Councillor Neil Fawcett, who spoke on behalf of the Liberal Democrat group, also highlighted the importance of taking into account the current state of ‘big economy downfall’.
He said: “Clearly when this process started neither Covid-19 nor the prospect of a no-deal Brexit could have been foreseen.
“It is highly likely we will have enormous difficulties in delivering a high figure of homes in the early years of the plan.”
But instead of addressing Mr Fawcett’s concerns, planning inspector Jonathan Bore, who lead the first day of the examination, put his foot down and dismissed them.
He told speakers to ‘steer clear’ from talking about politics and to stop ‘latching onto’ Covid-19.
Two months ago Mr Bore also inspected and signed off Oxford City Council’s Local Plan, which includes 724 homes in the Green Belt and is dependent on surrounding districts like South Oxfordshire building homes to ‘meet Oxford’s need’.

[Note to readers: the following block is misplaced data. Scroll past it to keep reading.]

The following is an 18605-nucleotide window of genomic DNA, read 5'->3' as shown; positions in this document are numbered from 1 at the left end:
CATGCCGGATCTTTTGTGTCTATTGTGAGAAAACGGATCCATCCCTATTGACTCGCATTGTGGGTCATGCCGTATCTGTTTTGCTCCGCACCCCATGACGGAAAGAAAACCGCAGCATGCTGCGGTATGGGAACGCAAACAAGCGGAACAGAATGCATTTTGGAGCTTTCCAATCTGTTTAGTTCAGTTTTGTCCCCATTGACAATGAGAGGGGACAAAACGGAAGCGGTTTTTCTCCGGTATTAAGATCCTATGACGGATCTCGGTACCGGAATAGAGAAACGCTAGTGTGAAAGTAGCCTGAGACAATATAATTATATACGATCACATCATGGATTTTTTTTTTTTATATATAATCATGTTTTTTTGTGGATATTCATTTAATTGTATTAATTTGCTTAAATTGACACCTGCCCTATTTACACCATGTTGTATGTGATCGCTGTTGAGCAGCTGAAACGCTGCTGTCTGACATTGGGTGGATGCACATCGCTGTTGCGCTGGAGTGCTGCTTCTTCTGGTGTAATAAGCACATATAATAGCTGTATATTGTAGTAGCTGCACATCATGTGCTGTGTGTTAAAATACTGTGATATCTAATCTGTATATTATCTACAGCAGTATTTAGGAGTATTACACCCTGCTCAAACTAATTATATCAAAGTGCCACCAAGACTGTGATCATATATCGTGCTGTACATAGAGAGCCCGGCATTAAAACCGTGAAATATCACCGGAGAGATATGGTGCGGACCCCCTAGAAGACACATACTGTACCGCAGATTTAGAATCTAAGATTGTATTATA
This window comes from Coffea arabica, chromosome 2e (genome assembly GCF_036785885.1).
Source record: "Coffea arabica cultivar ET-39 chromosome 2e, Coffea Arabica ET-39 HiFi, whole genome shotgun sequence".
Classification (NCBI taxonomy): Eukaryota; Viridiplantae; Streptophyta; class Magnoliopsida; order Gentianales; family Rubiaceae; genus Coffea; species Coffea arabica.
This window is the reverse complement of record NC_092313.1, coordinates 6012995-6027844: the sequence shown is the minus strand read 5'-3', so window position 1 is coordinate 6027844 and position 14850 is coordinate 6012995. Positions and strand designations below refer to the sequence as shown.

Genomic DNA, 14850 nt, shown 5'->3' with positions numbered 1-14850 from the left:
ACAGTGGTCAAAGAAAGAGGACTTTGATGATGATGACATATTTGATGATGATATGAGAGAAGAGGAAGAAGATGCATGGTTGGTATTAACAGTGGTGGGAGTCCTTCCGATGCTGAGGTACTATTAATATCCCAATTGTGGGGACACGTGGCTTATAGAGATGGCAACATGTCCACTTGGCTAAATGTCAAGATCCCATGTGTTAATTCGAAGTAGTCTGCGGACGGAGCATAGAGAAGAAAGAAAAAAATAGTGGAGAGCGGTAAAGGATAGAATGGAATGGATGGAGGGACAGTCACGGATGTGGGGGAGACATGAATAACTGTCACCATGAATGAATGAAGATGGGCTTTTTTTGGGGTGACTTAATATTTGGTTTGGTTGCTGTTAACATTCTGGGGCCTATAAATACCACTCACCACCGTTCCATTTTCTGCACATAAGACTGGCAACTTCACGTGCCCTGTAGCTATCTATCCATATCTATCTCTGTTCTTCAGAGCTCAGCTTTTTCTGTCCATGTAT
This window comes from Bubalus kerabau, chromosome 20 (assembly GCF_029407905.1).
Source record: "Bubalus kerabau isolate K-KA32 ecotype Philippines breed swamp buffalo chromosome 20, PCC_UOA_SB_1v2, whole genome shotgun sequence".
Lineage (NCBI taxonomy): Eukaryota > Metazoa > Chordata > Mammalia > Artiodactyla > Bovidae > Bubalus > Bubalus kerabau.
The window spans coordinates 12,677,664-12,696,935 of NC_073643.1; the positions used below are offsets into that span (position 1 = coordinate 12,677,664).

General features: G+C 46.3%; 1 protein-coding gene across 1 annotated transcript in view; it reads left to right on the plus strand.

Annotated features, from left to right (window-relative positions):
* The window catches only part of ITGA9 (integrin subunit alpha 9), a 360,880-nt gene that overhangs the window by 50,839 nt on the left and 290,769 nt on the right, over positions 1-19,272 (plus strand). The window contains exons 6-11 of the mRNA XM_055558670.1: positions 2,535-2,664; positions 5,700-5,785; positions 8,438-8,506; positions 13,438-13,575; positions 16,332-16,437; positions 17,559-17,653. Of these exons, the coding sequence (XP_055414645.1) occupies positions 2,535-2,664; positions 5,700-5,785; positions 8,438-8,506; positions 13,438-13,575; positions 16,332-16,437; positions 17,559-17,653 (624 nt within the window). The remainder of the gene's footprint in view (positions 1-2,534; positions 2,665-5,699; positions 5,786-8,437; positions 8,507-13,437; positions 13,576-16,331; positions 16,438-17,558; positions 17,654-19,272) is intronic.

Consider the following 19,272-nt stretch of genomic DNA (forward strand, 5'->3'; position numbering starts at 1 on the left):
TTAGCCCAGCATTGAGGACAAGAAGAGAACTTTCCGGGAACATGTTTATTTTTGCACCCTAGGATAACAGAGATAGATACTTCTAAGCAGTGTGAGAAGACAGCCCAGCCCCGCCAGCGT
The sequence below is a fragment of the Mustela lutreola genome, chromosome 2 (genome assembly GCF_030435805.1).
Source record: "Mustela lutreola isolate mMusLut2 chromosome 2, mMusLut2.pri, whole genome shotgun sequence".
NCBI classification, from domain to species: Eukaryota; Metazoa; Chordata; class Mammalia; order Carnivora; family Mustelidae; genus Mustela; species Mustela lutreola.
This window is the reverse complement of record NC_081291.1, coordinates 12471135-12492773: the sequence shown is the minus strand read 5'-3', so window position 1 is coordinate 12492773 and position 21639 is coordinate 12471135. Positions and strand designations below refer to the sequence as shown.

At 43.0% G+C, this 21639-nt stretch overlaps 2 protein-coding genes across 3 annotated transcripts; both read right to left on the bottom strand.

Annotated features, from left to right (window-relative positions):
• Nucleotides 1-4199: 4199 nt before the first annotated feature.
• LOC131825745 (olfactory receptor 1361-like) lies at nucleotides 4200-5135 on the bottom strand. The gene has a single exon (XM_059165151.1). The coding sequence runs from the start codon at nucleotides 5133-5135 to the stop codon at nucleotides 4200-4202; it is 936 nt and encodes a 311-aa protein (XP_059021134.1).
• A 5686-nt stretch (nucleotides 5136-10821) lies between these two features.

Councillors, however, found it difficult to refrain from the subjects when debating the future of the housing market.
Addressing the planning inspector, Ms Roberts said: “I really do not understand how we can hope for a fair outcome with this process.
“I am sorry our officers have to defend the impossible and that you have to inspect a plan that must not fail, otherwise further intervention action will be taken by Robert Jenrick.”